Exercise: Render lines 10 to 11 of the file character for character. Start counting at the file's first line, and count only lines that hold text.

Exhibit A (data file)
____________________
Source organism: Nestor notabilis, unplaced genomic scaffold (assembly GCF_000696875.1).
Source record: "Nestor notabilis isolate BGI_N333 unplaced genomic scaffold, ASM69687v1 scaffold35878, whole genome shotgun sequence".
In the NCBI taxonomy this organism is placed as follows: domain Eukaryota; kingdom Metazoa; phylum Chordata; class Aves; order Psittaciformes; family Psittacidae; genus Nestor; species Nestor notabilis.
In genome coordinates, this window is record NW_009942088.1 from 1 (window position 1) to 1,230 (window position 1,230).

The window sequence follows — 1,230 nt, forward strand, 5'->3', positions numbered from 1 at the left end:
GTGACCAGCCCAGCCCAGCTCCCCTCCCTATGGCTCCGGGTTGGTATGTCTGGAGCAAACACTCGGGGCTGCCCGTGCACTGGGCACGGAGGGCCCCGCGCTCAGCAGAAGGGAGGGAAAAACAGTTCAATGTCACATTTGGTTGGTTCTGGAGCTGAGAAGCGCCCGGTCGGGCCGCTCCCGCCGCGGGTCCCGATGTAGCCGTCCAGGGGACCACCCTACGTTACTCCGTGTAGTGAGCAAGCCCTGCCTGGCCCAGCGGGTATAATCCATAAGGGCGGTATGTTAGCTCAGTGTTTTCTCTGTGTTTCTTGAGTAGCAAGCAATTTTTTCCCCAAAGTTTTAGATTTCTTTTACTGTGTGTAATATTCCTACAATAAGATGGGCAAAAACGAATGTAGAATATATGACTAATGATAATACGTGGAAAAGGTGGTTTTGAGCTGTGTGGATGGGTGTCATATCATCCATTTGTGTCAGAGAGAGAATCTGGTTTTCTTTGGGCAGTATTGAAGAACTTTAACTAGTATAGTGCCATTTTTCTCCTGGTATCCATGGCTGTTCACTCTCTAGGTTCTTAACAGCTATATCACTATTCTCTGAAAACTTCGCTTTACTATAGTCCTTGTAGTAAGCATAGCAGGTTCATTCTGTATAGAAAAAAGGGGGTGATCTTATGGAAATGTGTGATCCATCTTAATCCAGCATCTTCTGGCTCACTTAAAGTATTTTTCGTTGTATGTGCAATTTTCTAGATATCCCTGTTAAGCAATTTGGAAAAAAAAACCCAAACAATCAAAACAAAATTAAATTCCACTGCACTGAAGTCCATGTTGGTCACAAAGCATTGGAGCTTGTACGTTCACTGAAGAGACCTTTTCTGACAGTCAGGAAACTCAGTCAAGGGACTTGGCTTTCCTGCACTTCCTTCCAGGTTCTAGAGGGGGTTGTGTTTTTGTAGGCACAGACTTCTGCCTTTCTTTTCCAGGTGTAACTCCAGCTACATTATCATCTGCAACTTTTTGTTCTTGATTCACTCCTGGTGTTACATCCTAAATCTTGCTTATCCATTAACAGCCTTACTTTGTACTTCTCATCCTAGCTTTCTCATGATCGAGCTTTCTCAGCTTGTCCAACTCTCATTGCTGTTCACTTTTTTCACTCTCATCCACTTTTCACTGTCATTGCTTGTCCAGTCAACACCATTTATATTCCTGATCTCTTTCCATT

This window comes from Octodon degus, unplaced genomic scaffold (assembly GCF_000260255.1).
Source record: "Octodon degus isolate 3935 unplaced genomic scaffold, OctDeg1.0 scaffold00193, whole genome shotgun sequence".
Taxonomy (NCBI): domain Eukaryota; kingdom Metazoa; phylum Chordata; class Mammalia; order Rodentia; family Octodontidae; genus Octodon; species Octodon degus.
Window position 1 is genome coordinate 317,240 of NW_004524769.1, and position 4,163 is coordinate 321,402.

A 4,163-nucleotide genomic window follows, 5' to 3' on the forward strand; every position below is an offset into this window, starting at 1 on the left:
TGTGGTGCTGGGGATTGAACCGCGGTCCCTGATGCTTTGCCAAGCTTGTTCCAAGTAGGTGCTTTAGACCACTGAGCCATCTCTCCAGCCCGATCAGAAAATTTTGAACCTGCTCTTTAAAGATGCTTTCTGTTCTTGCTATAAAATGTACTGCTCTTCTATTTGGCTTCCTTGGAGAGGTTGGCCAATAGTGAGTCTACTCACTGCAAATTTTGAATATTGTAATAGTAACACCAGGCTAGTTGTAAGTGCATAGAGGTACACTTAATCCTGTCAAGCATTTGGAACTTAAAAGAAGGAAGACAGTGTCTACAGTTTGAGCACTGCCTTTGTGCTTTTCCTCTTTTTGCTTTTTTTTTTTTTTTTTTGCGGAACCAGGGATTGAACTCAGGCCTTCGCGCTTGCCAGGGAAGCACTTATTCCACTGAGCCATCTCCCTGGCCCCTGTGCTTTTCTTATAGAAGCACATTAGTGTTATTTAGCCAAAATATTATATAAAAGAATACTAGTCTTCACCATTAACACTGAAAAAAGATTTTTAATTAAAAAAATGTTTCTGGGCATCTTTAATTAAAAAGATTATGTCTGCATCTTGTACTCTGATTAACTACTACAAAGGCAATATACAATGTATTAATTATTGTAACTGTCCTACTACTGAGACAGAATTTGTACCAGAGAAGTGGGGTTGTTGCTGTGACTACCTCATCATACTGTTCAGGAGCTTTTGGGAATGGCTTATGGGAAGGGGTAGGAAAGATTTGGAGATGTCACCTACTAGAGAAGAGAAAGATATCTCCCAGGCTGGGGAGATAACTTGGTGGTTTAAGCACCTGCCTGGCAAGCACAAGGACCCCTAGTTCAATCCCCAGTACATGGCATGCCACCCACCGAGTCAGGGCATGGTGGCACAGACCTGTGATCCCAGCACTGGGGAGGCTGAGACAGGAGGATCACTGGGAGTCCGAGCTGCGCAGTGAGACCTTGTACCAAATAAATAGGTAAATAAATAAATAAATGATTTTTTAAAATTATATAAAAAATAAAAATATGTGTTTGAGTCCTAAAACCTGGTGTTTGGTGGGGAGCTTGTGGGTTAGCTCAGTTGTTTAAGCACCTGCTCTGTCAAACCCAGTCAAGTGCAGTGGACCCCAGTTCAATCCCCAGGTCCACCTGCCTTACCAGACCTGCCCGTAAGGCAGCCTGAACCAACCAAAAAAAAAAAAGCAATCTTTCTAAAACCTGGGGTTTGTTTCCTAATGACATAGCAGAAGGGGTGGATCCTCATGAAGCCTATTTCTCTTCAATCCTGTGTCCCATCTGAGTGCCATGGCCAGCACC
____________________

Window position 1 is genome coordinate 317,240 of NW_004524769.1, and position 4,163 is coordinate 321,402.

A 4,163-nucleotide genomic window follows, 5' to 3' on the forward strand; every position below is an offset into this window, starting at 1 on the left: